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Chicken dust business faces bleak future

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By Ackel Zwane - SWAZI OBSERVER-14-Sep-2009

VENDORS of the popular roadside chicken chunks, popularly known as ‘chicken dust’ face an uphill in business as the country revitalises a law that protects forests.

Minister of Tourism and Environmetnal Affairs Macford Sibandze has ordered the immediate effect of Sections 5, 7 and 19 of the Flora Protection Act No. 5 of 2001. The law says “it is illegal and an offence to pick, pluck and uproot or dig out any indigenous flora for the purpose of commercial gain or export.”

This comes at a time when the roadside chicken business had already proliferated around the country’s peri-urban roads. Otherwise during mass sporting and musical activities the natural gas stoves are used. “The increasing number of fuelwood piles along the public roads and depots in all the regions of the country is evident to this unfortunate state of affair,” says the minister.

The minister said government had in the past been making efforts to create public awareness and train stakeholders on appropriate management of indigenous flora and applicable legislation. Most affected shall be the chicken roasting stands crowding the homesteads near the University of Swaziland, Kwaluseni campus.

The other sections to readjust behaviour are traditional healers who uproot indigenous medicinal plants for purposes of commercial gains. These include those who have already enriched themselves by claiming that they have cures to such ailments as the HIV infection. The country is now working towards banning those who have no grasland savanna, mixed bush and scrub cover most of Swaziland. There is some forest in the highlands. Flora include aloes, orchids, and begonias. Large indigenous mammals include the blue wildebeest, kudu, impala, zebra, waterbuck, and hippopotamus; however, wildlife has become very scarce outside the protected areas. Crocodiles live in the lowland rivers. Bird life is plentiful and includes the European stork, sacred ibis and gray heron.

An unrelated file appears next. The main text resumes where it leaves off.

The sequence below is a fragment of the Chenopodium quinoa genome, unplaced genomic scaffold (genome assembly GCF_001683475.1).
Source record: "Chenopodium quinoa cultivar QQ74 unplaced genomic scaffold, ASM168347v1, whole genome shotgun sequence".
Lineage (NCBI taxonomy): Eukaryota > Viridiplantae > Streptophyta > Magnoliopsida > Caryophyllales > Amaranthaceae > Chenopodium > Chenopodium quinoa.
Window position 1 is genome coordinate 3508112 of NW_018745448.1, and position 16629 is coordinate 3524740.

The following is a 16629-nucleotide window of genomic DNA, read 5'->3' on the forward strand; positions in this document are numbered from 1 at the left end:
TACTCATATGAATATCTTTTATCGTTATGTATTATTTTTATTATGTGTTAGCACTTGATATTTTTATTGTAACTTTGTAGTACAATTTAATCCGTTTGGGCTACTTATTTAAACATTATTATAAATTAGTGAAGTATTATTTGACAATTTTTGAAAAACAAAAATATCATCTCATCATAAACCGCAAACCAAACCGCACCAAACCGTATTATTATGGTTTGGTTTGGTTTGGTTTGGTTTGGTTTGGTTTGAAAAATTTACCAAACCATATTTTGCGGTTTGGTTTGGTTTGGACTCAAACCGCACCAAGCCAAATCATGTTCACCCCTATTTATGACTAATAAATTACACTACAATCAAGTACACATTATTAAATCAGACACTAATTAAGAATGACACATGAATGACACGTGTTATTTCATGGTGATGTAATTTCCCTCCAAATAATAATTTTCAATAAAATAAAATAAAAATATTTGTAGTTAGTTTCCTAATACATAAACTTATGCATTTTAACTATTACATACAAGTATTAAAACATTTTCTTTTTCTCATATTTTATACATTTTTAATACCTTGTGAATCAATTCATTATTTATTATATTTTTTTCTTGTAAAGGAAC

scientific proof that their concoction can be trusted to save lives.

Swaziland’s Plant Diversity

Knowledge of plant diversity is based on the collection of herbarium specimens from the country. This diversity is, therefore, only known at the species, sub-species or variety level, with little or no information available on intraspecies diversity.

Plant Exploration

Collection of plants from Swaziland was first carried out in 1886 by Ernest E Galpin, soon after the commencement of gold-mining in Barberton, and then in 1890, by a Mr Saltmarshe, who visited the Havelock area. The next collector in Swaziland was Dr Harry Bolus, in 1906, who collected plants in the Mbabane and Mbuluzi River areas. The first Swaziland resident to collect plants systematically was Miss Mabel Stewart, who collected a considerable number of plants in the Hlatikulu area in 1911 and 1912 (Compton, 1976).

The first publication of Swaziland plants in Flora form was Dr Burtt Davy’s Manual of the Flowering Plants and Ferns of the Transvaal with Swaziland, two parts being published in 1926 and 1932, at which point only 217 species were recorded from Swaziland. From this point in time until the fifties, plant collection was carried out by visitors to Swaziland and by residents, both professional and amateur botanists, with collection being carried out much more widely through the country (Compton 1976).

Utilisation of plant genetic resources

Utilisation of plant genetic material to date has been limited, but it includes material collected from Swaziland of a number of species including various Vigna species, being used for plant breeding research by ORSTOM in Niger, Stomatanthes africanus, being used for research into the biological control of Chromolaena odorata by the Department of Agriculture in South Africa, various bulbous plants being used for research into ornamental plants by the Vegetable and Ornamental Plant Institute in South Africa, and Sorghum landraces used in plant breeding programmes by SADCC/ICRISAT. In addition, small quantities of seed from indigenous tree species have been collected for investigation for woodlots in a rural development programme run by Yonge Nawe, a local non-governmental organisation. (extra information from SNTC)

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